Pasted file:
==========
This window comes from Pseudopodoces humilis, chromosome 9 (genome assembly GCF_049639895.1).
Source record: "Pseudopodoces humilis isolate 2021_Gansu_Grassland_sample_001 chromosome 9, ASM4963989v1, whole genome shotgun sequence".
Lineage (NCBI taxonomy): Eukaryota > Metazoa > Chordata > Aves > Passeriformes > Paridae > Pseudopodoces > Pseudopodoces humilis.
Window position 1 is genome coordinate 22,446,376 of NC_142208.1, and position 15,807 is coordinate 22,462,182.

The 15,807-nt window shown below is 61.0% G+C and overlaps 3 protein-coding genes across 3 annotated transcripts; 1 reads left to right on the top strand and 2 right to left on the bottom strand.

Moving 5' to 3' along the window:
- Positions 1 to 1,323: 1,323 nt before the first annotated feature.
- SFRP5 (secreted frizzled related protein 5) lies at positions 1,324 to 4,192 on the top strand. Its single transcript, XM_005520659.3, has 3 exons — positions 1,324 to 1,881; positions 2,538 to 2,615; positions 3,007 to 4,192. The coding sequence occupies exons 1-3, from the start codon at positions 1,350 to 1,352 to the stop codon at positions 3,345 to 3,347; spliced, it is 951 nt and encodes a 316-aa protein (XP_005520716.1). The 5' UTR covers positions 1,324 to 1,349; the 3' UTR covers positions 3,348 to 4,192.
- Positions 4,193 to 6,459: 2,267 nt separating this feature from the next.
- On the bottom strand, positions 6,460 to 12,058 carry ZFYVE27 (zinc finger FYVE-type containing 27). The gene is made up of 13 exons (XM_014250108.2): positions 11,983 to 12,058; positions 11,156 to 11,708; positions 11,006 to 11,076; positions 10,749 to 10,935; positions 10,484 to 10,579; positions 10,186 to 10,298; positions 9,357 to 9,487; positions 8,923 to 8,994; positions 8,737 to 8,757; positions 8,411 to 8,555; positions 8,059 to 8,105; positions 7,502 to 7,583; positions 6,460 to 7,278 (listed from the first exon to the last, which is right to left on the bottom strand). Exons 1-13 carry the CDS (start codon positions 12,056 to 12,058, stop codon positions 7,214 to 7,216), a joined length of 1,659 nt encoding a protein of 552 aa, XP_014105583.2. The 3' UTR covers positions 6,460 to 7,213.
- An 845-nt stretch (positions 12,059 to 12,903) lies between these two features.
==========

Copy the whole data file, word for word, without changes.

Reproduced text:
This window comes from Pseudopodoces humilis, chromosome 9 (genome assembly GCF_049639895.1).
Source record: "Pseudopodoces humilis isolate 2021_Gansu_Grassland_sample_001 chromosome 9, ASM4963989v1, whole genome shotgun sequence".
Lineage (NCBI taxonomy): Eukaryota > Metazoa > Chordata > Aves > Passeriformes > Paridae > Pseudopodoces > Pseudopodoces humilis.
Window position 1 is genome coordinate 22,446,376 of NC_142208.1, and position 15,807 is coordinate 22,462,182.

The 15,807-nt window shown below is 61.0% G+C and overlaps 3 protein-coding genes across 3 annotated transcripts; 1 reads left to right on the top strand and 2 right to left on the bottom strand.

Moving 5' to 3' along the window:
- Positions 1 to 1,323: 1,323 nt before the first annotated feature.
- SFRP5 (secreted frizzled related protein 5) lies at positions 1,324 to 4,192 on the top strand. Its single transcript, XM_005520659.3, has 3 exons — positions 1,324 to 1,881; positions 2,538 to 2,615; positions 3,007 to 4,192. The coding sequence occupies exons 1-3, from the start codon at positions 1,350 to 1,352 to the stop codon at positions 3,345 to 3,347; spliced, it is 951 nt and encodes a 316-aa protein (XP_005520716.1). The 5' UTR covers positions 1,324 to 1,349; the 3' UTR covers positions 3,348 to 4,192.
- Positions 4,193 to 6,459: 2,267 nt separating this feature from the next.
- On the bottom strand, positions 6,460 to 12,058 carry ZFYVE27 (zinc finger FYVE-type containing 27). The gene is made up of 13 exons (XM_014250108.2): positions 11,983 to 12,058; positions 11,156 to 11,708; positions 11,006 to 11,076; positions 10,749 to 10,935; positions 10,484 to 10,579; positions 10,186 to 10,298; positions 9,357 to 9,487; positions 8,923 to 8,994; positions 8,737 to 8,757; positions 8,411 to 8,555; positions 8,059 to 8,105; positions 7,502 to 7,583; positions 6,460 to 7,278 (listed from the first exon to the last, which is right to left on the bottom strand). Exons 1-13 carry the CDS (start codon positions 12,056 to 12,058, stop codon positions 7,214 to 7,216), a joined length of 1,659 nt encoding a protein of 552 aa, XP_014105583.2. The 3' UTR covers positions 6,460 to 7,213.
- An 845-nt stretch (positions 12,059 to 12,903) lies between these two features.